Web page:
Articles / Rubric: Life-Style

A Tsarist Abode
February 2013 | Life-Style

This year, the five-star Taleon Imperial Hotel, the only luxury hotel of its class in Russia, a member of the Leading Hotels of the World and Virtuoso associations, is unveiling new luxury rooms. The room design and interiors will be consistent with the overall style of the palace, which dates back to the 18th century.


Designers have planned out the interiors of 25 classical and 6 luxury rooms that will be done up in an early-19th-century style. Marble in the bathrooms, stucco, and either wool carpets or hardwood floors in the guest rooms will accentuate their elegance and luxury.

At the Taleon, everything meets the highest standards and was once selected by the owners of the palace, from the marble and gilt walls to the paintings and mosaic floors.

Empress Elizabeth Petrovna lived here, as did her nephew Pyotr Fedorovich (the future Emperor Peter III) with his wife, the future Catherine II, and heir Pavel Petrovich (the future Emperor Paul I). Empress Elizabeth lived here for the final six months of her life until 1761, and didn’t manage to move to the stone Winter Palace.

At one time or another, the palace complex belonged to St. Petersburg Chief of Police General Nikolay Ivanovich Checherin, statesman and diplomat Duke A.B. Kurakin, merchants A.I. Perets and A.I. Kosikovskiy, and a well know businessman of that time, Eliseyev, who was the founder of the Eliseyev Emporium retail complex.

The walls of the Taleon are steeped in history, art, literature, and music. People who worked here and created timeless masterpieces include Ivan Turgenev, Fyodor Dostoevsky, Mikhail Saltykov-Shchedrin, and the poet Yakov Polonsky. The first concerts of the Russian Musical Society under the baton of Anton Rubinstein were given here. Alexander Green finished Scarlet Sails here and created the first Soviet satire, The Pied Piper; Olga Forsh wrote the first Soviet historical novel, Palace and Prison (about the 19th-century revolutionaries) and published The Lunatic Ship; Alexander Blok and Andrei Bely often read their poetry here. During the reign of Alexander I, Pushkin loved to visit the popular Talon restaurant.

With its famous buildings, today’s Taleon is linked to many interesting legends and myths. One such story that has survived to our times is about the Eliseyev silverware. According to legend, before going abroad to escape the October Revolution, the lord and a servant hid the silver somewhere in the walls of the four buildings, with the expectation of his imminent return after the fall of the Bolsheviks. Eliseyev’s servant told a Soviet writer who lived in the Art Center about this, and the latter comically went looking for the silver once he received his monthly food ration with black pepper and a bay leaf. But it was for naught. Perhaps this treasure is today still hidden in one of the many walls of Eliseyev’s palace.

In the former reception area and Eliseyev’s office the Taleon restaurant now stands, one of the hotel’s three restaurants (the two others are the Victoria Russian restaurant and the Griboedov gastronomic bar). It was here that chef Alexander Dregolsky fed Denmark’s Queen Margerette II Siberian sturgeon cooked in champagne and served with a chanterelle ragu. His other masterpieces included veal chops fried in breadcrumbs with a mild celery cream, capers and a lemon wedge; scallops fried with sesame seeds with a seaweed salad with garlic-ginger dressing; and tuna tartar with fresh strawberries, avocado, and arugula.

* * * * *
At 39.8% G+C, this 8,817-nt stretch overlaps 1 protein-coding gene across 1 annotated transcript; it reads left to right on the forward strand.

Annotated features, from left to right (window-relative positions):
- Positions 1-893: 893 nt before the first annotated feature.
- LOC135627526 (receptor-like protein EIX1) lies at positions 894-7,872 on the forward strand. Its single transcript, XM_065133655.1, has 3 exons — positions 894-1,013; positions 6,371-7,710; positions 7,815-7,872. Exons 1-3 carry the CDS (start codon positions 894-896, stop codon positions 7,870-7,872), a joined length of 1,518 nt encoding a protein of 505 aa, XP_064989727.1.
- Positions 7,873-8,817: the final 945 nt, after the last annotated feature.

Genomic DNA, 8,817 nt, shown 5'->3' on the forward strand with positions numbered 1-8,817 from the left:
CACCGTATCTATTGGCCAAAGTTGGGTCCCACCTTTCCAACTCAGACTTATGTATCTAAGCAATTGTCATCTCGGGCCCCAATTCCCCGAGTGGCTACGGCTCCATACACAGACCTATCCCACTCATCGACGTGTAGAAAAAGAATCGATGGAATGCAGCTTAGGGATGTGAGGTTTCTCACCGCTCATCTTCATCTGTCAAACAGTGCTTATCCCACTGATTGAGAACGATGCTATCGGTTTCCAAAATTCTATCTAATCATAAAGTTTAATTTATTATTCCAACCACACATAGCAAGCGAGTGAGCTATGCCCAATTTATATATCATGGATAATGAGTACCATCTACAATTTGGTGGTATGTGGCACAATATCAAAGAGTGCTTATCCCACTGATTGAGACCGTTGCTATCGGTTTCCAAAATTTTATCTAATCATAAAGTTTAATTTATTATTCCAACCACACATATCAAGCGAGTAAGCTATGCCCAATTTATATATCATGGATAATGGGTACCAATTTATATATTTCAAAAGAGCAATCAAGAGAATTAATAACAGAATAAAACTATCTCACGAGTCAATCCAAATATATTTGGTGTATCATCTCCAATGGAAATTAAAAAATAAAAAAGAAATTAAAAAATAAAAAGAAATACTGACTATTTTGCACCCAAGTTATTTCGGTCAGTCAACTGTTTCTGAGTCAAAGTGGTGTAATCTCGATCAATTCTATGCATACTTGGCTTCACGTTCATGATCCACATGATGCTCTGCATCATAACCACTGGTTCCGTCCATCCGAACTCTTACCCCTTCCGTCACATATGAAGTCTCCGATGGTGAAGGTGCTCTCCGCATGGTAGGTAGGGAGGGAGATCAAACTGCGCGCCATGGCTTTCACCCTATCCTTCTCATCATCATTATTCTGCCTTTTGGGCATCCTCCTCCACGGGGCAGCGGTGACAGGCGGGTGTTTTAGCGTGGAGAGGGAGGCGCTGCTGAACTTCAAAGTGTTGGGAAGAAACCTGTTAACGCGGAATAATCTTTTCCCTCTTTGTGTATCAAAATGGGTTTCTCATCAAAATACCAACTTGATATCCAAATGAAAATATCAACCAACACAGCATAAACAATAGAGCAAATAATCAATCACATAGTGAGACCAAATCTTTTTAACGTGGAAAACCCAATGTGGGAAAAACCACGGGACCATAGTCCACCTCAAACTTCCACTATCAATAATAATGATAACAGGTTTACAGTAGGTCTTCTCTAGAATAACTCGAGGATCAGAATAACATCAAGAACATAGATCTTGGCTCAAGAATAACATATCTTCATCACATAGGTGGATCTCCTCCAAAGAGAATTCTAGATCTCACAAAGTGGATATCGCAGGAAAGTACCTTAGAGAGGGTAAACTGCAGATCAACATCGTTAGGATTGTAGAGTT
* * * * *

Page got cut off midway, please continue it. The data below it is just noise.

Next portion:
Guests are attracted not just to the amazing culinary delights, but to the exclusive spa on the roof with an indoor swimming pool, which won the “St. Petersburg High Style” award for “World Class Products and Services” and the “Continuing St. Petersburg Traditions” nominations. Stunning views open up from the windows of the spa center. If guests don’t have time for a tour of St. Petersburg, they see the main attractions of Russia’s northern capital from the comfort of a deck chair through the spa’s windows. The Hermitage State Museum and Palace Square are just a five-minute walk from the hotel.

In addition to two pools, there are Finnish and infrared saunas, a Turkish steam room, a massage room, a “hayloft,” a salt room and a sun terrace. But the highlight of the spa center is the royal Eliseyev Sauna. After three rounds of steam with oak branches and eucalyptus scent and a dip in the icy pool, even the most discerning visitor will feel reborn.

Every guest is met by a personal butler, who will take care of any desire, whether breakfast in your room or timely deliveries from the dry cleaners. Every year, butlers at the Taleon Imperial Hotel undergo training at the Academy of the Guild of Professional English Butlers, where they are taught the subtleties of skills such as communicating with guests of different nationalities.

Arab Sheikhs staying at the hotel with their families prefer the Emperor or Empress suites, while French singer and actress Patricia Kaas likes the Eliseyev Suite. The Emperor and Empress suites were restored with marble fireplaces and columns in an area of more than 200 square meters, and are considered to be some of the largest in Russia.

In 2012, the Taleon Imperial Hotel was the winner of the Travelers’ Choice Awards and in 2011 it was included in Conde Nast Traveler magazine’s collection of the best hotels around the world. Today, Trip Advisor, the most authoritative internet resource for tourists, recommends the Taleon Imperial Hotel as one of the best premium hotels in Russia.

Text: Anastasia Yakovleva


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